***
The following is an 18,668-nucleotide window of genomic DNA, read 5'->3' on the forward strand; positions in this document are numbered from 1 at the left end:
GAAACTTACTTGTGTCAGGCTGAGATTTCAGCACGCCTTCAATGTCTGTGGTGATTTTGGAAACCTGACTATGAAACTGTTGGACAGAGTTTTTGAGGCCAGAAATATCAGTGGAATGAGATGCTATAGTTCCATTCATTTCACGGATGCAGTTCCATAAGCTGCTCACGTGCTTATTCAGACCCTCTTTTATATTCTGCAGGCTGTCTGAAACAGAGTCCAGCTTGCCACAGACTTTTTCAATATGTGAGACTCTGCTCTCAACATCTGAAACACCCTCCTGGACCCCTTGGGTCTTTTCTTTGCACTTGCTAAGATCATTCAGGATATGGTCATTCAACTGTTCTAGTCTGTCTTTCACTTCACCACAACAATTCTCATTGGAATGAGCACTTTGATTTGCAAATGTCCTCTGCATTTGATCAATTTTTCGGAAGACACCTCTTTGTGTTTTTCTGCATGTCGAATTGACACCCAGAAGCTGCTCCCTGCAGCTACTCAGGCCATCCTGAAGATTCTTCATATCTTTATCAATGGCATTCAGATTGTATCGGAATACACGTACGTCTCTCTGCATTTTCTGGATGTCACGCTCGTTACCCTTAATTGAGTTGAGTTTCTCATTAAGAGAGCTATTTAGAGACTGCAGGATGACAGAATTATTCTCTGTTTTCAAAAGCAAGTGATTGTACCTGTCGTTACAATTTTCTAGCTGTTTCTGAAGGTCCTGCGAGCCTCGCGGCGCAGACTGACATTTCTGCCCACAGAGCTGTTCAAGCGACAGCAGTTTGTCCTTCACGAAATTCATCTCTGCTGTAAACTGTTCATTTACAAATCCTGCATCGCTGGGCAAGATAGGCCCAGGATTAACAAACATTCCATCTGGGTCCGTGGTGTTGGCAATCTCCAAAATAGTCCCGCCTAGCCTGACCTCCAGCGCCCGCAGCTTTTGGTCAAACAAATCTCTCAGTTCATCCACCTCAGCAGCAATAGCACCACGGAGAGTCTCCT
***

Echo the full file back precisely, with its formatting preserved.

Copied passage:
The following is an 18,668-nucleotide window of genomic DNA, read 5'->3' on the forward strand; positions in this document are numbered from 1 at the left end:
GAAACTTACTTGTGTCAGGCTGAGATTTCAGCACGCCTTCAATGTCTGTGGTGATTTTGGAAACCTGACTATGAAACTGTTGGACAGAGTTTTTGAGGCCAGAAATATCAGTGGAATGAGATGCTATAGTTCCATTCATTTCACGGATGCAGTTCCATAAGCTGCTCACGTGCTTATTCAGACCCTCTTTTATATTCTGCAGGCTGTCTGAAACAGAGTCCAGCTTGCCACAGACTTTTTCAATATGTGAGACTCTGCTCTCAACATCTGAAACACCCTCCTGGACCCCTTGGGTCTTTTCTTTGCACTTGCTAAGATCATTCAGGATATGGTCATTCAACTGTTCTAGTCTGTCTTTCACTTCACCACAACAATTCTCATTGGAATGAGCACTTTGATTTGCAAATGTCCTCTGCATTTGATCAATTTTTCGGAAGACACCTCTTTGTGTTTTTCTGCATGTCGAATTGACACCCAGAAGCTGCTCCCTGCAGCTACTCAGGCCATCCTGAAGATTCTTCATATCTTTATCAATGGCATTCAGATTGTATCGGAATACACGTACGTCTCTCTGCATTTTCTGGATGTCACGCTCGTTACCCTTAATTGAGTTGAGTTTCTCATTAAGAGAGCTATTTAGAGACTGCAGGATGACAGAATTATTCTCTGTTTTCAAAAGCAAGTGATTGTACCTGTCGTTACAATTTTCTAGCTGTTTCTGAAGGTCCTGCGAGCCTCGCGGCGCAGACTGACATTTCTGCCCACAGAGCTGTTCAAGCGACAGCAGTTTGTCCTTCACGAAATTCATCTCTGCTGTAAACTGTTCATTTACAAATCCTGCATCGCTGGGCAAGATAGGCCCAGGATTAACAAACATTCCATCTGGGTCCGTGGTGTTGGCAATCTCCAAAATAGTCCCGCCTAGCCTGACCTCCAGCGCCCGCAGCTTTTGGTCAAACAAATCTCTCAGTTCATCCACCTCAGCAGCAATAGCACCACGGAGAGTCTCCT